IN A recent report by global consulting firm McKinsey and Company, it was emphasised that better government policies and business structures can help tap into agriculture’s potential as a growth industry.
The report, titled Compete to prosper: Improving Australia’s global competitiveness, was funded by the Business Council of Australia.
Agriculture (and to a lesser extent food manufacturing) was among a handful of star performers for potential growth and competitiveness.
However, we’re a long way from realising this potential.
Our performance to date shows we have no guarantee of success in exporting goods to the Asian region.
And we’re already being out-shone by our neighbours across the ditch.
New Zealand’s Dairy Restructuring Act allowed that sector to expand into the global market – hence we have the farmer-owned co-operative Fonterra as a major player on our shores.
The report spells out the power of good policy, with Fonterra now “controlling 40 per cent of global dairy exports, and has enjoyed a decade of double-digit growth while Australia’s dairy industry has flat-lined”.
We, too, have the same potential, and across more than just dairy.
Our clean, green image, our location and the fact we control a good chunk of the world’s lamb production, half the world’s wool and have the resources to run large farm operations means we’re sitting on undeveloped opportunities.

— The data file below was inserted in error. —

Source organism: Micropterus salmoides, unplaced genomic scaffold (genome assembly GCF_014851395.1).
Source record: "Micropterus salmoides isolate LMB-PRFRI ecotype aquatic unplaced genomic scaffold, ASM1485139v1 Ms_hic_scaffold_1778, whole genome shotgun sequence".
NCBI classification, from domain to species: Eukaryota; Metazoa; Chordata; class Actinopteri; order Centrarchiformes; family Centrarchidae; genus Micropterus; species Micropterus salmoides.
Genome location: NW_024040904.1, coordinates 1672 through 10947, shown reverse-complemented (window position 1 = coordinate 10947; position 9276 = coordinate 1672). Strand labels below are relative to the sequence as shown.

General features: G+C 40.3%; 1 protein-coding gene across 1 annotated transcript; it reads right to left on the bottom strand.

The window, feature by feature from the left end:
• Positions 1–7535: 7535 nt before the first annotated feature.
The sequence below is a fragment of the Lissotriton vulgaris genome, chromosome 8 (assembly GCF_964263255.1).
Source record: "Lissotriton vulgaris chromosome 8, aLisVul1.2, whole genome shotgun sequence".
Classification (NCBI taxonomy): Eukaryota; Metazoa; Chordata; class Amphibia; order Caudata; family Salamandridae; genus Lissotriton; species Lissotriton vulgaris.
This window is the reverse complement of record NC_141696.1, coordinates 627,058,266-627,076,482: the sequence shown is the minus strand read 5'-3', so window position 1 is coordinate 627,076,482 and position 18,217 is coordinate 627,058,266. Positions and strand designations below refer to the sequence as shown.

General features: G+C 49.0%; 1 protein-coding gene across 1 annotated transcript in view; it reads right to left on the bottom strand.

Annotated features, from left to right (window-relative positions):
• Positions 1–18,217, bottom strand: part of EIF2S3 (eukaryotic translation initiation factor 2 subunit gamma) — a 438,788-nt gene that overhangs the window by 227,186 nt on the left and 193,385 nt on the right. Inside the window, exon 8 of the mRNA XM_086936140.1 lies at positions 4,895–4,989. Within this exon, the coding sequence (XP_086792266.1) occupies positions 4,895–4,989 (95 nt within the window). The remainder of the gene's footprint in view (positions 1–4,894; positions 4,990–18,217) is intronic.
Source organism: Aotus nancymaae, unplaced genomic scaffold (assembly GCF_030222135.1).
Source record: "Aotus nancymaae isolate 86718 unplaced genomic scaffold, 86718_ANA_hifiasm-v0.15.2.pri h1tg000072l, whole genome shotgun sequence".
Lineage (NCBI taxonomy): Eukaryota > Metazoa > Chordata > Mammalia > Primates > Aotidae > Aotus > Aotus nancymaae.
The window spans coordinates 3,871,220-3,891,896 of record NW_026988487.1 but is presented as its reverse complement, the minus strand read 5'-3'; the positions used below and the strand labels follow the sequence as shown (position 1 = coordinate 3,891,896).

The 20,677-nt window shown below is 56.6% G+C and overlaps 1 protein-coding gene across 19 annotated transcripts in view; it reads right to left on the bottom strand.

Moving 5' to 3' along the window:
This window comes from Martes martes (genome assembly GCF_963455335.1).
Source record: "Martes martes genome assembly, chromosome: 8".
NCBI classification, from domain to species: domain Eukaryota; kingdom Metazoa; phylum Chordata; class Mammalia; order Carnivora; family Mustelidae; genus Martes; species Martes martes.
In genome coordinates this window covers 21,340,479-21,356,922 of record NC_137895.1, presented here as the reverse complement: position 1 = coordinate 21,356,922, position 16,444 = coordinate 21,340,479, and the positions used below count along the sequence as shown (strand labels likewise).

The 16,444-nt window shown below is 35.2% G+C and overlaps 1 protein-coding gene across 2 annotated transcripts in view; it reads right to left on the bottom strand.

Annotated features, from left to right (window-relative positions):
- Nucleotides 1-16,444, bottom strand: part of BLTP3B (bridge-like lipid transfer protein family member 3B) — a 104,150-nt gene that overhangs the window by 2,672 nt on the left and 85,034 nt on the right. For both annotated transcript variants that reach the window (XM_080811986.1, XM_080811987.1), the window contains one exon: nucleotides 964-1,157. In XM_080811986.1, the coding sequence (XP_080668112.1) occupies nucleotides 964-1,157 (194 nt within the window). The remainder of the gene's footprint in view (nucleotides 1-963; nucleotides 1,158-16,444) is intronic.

If the government is serious about tapping into Asia, it needs to invest in policies and incentives which allow the right business structures to develop.
Allowing bigger Australian companies to emerge would also provide the economies of scale to compete in Asia, including the ability to conduct their own targeted research, development and marketing – areas in which Fonterra is a big spender.
Many of our industry bodies focus on these areas, but operate on tight budgets as they attempt to provide gains across all their levy paying members’ markets.
Larger business structures would be more effective at targeted research and marketing than these industry bodies, and therefore market development, but the policies need to be created to allow them to develop.